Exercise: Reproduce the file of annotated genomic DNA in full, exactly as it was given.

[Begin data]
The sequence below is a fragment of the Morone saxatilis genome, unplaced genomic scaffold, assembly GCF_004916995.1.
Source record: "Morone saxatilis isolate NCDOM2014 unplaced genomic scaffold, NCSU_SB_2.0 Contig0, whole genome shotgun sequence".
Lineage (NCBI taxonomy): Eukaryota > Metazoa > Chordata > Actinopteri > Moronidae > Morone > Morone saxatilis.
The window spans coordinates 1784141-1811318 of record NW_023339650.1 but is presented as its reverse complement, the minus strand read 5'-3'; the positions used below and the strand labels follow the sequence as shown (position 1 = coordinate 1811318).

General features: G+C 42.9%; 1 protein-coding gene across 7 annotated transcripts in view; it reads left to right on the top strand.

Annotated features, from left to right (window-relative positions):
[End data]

The sequence below is a fragment of the Morone saxatilis genome, unplaced genomic scaffold, assembly GCF_004916995.1.
Source record: "Morone saxatilis isolate NCDOM2014 unplaced genomic scaffold, NCSU_SB_2.0 Contig0, whole genome shotgun sequence".
Lineage (NCBI taxonomy): Eukaryota > Metazoa > Chordata > Actinopteri > Moronidae > Morone > Morone saxatilis.
The window spans coordinates 1784141-1811318 of record NW_023339650.1 but is presented as its reverse complement, the minus strand read 5'-3'; the positions used below and the strand labels follow the sequence as shown (position 1 = coordinate 1811318).

General features: G+C 42.9%; 1 protein-coding gene across 7 annotated transcripts in view; it reads left to right on the top strand.

Annotated features, from left to right (window-relative positions):